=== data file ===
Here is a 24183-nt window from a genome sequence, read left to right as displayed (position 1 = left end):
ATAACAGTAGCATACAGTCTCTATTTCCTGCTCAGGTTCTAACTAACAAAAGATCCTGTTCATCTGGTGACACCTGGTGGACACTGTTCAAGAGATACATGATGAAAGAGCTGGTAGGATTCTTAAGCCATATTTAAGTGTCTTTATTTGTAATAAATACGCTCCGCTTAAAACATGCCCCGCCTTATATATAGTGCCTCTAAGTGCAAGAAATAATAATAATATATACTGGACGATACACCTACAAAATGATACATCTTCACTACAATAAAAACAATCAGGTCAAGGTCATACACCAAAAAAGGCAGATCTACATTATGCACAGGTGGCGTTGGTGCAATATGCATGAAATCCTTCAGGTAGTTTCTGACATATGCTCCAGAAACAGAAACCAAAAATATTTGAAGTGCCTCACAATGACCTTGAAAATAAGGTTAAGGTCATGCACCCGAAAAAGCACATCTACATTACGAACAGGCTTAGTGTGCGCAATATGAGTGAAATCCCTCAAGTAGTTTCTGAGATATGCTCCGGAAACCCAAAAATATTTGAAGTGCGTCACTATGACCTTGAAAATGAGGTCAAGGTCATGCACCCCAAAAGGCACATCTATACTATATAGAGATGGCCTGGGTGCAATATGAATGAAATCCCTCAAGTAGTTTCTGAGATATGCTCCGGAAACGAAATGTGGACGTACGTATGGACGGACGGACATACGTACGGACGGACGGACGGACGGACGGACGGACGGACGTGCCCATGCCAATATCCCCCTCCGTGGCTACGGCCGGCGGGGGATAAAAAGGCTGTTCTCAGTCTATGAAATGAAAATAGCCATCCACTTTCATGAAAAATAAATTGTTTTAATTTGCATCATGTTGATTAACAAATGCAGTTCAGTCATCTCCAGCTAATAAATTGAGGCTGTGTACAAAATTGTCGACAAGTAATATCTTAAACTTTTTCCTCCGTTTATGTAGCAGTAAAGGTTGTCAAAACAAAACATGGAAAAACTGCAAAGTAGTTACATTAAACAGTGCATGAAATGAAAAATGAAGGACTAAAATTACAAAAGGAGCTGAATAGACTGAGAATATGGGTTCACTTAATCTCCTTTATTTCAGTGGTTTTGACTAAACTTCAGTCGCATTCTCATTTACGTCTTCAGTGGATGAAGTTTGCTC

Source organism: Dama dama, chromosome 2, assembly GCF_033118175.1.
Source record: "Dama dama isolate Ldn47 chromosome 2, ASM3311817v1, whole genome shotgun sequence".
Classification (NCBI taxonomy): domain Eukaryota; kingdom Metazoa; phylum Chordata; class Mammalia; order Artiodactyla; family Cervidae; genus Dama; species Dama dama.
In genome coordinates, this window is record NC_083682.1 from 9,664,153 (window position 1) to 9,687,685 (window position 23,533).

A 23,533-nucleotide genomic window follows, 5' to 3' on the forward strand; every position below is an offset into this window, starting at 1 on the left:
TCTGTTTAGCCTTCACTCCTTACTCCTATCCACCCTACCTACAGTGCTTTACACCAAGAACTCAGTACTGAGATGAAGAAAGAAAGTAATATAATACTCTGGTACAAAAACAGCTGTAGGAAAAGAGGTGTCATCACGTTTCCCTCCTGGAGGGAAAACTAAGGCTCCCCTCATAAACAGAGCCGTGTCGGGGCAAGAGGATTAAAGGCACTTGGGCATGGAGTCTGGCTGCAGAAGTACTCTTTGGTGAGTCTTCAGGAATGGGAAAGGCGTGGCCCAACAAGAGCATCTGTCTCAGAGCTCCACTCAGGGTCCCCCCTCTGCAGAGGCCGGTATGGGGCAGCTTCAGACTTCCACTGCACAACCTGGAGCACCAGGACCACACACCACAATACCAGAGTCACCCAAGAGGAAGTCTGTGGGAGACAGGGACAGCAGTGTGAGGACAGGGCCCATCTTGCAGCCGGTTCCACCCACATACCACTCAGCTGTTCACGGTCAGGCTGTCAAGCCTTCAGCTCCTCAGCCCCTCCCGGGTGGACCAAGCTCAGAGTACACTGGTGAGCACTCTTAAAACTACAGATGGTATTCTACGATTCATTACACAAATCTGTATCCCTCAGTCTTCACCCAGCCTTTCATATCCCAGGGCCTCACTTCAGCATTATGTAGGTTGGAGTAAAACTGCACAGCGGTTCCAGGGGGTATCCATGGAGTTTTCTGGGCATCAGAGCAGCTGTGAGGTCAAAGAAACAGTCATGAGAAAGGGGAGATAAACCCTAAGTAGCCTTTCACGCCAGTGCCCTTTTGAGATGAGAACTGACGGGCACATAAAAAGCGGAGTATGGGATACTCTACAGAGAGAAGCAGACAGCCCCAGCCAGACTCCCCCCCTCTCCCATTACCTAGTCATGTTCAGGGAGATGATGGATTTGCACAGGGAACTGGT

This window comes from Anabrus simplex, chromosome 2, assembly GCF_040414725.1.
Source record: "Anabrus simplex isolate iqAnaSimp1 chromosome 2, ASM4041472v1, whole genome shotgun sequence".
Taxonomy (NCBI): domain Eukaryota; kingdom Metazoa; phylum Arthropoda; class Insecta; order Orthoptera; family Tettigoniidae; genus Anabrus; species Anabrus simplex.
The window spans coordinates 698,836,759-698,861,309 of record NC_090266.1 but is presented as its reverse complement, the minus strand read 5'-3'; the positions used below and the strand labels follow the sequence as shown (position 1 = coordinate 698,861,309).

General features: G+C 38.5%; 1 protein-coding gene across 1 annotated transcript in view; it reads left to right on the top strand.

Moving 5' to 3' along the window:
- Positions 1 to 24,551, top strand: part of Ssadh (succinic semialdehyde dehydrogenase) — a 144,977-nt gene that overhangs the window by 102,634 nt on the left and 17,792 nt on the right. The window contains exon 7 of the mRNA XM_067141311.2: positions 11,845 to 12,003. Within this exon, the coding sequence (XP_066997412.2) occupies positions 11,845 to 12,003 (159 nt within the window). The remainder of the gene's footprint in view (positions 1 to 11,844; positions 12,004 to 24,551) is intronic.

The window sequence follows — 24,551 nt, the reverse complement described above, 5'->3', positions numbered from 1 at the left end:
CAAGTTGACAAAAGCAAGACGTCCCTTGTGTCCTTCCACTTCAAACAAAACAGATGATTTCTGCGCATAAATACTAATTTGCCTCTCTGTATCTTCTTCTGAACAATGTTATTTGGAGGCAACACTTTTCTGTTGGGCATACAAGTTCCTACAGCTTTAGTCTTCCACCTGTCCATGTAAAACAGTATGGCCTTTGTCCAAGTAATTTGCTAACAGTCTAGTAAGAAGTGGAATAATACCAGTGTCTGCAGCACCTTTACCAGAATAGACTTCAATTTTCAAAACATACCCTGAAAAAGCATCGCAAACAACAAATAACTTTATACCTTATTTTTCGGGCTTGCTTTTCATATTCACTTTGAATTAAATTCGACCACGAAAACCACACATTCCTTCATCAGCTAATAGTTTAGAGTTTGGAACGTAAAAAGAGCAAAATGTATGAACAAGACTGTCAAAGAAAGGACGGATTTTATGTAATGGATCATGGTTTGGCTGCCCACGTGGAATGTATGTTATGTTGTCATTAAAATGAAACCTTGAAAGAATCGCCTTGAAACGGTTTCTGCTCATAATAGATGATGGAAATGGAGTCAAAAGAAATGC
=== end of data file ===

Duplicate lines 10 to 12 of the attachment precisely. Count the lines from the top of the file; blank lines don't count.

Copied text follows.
Source record: "Anabrus simplex isolate iqAnaSimp1 chromosome 2, ASM4041472v1, whole genome shotgun sequence".
Taxonomy (NCBI): domain Eukaryota; kingdom Metazoa; phylum Arthropoda; class Insecta; order Orthoptera; family Tettigoniidae; genus Anabrus; species Anabrus simplex.
The window spans coordinates 698,836,759-698,861,309 of record NC_090266.1 but is presented as its reverse complement, the minus strand read 5'-3'; the positions used below and the strand labels follow the sequence as shown (position 1 = coordinate 698,861,309).